Time to reminisce part 2

Hang on a minute, there was one other quick trip we almost forgot about before our multi week outback adventure. Again sorry about the photo quality but we thnk some came up not too bad back then.

With a few days to spare and with our trusty “4wd Treks Close to Sydney” in hand we were puttering up the highway, this time heading north to the camping and 4wd mecca of mighty Barrington Tops. We had been here previously, at least to some parts when we lived in Newcastle for a few years, as it was virtually in our backyard but that was prior to our camping days so we were looking forward to spending a couple of nights high up in the mountains. It was late April and we knew to expect any weather particularly at this time of year. Oh, well that’s part of the adventure, isn’t it. After picking up some last minute supplies at Gloucester we were off heading for the village of Barrington then onto the well maintained Barrington Tops Forest Road which is the main drag through the tops. It is possible to stick to this main road and run all the way across ending up at Scone in the Hunter Valley, which we have done since through rain and even snow. There were a few diversions off the main forest road we wanted to take and with the weather looking promising we thought it was going to be a great couple days exploring this wonderful, scenic area.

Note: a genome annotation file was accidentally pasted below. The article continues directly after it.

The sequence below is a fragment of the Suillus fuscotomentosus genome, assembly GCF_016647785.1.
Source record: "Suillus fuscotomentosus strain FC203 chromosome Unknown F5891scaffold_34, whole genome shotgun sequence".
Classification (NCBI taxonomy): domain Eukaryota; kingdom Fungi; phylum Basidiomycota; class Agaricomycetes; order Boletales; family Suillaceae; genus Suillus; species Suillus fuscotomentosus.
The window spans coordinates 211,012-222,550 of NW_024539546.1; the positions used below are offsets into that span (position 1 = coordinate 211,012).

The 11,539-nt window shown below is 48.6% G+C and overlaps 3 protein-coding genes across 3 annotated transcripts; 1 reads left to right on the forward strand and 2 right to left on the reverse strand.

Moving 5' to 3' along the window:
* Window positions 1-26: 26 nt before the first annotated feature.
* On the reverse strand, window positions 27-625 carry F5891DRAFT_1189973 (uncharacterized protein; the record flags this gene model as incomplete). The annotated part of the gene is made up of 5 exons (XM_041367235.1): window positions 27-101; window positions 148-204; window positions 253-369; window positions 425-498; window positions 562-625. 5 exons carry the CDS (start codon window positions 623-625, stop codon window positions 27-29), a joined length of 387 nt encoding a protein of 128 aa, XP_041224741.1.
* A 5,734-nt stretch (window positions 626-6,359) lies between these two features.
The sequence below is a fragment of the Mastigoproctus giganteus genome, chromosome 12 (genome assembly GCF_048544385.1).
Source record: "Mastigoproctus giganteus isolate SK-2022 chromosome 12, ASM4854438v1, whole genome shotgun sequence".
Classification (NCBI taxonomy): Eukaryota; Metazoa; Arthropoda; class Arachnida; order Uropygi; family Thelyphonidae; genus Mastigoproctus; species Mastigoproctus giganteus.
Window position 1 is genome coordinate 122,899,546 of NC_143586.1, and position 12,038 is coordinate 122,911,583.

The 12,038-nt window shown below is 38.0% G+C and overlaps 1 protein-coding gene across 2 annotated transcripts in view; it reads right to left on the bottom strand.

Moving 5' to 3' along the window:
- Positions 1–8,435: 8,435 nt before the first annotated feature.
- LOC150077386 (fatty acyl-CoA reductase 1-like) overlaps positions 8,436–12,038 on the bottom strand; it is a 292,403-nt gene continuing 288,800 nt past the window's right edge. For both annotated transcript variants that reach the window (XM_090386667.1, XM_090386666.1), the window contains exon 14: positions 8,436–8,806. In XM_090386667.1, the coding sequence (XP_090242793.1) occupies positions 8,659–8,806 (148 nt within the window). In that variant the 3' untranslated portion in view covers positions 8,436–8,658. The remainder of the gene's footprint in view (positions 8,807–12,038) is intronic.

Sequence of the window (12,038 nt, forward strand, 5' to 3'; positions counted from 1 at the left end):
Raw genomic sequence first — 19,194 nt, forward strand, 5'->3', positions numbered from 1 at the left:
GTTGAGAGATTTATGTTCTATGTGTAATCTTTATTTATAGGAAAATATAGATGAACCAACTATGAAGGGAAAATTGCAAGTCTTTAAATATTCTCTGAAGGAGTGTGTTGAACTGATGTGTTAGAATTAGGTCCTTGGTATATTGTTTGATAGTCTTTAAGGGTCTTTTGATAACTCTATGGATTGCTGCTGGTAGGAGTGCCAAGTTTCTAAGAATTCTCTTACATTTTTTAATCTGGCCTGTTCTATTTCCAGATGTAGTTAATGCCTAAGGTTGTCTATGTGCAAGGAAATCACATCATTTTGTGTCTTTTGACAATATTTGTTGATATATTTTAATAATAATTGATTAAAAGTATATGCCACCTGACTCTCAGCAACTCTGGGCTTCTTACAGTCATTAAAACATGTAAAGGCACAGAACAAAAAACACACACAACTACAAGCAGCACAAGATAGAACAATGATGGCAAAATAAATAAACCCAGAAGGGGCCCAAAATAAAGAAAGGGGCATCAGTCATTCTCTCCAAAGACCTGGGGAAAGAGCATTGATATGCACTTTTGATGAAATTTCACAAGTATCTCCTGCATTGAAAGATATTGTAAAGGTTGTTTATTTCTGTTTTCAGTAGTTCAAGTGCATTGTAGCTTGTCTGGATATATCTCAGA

Our first nights camp was a little clearing in the Barrington Tops State Forest just off Dilgry Circle, our fist diversion off the Barrington Tops Forest Road called Banksia Camping Area. There are no facilities here but it is a beaut little spot nestled beside the gorgeous Dilgry River.

 

 

Camping at Banksia in Barrington Tops State Forest
Camping at Banksia in Barrington Tops State Forest

Climbing into the tent that night with millions of stars lighting up the night sky we thought the weather gods must have been content with us. Another important camping lesson was about to be learnt that night. The roar of engines awoke us in the wee hours. Jolted from our slumber we listed as several cars then several trucks went barreling past on nearby Dilgry Circle. Yes one must remember when camping in a working forest work starts early in these areas and we have since been jolted awake by logging trucks thundering through our quiet little campsites in the early hours.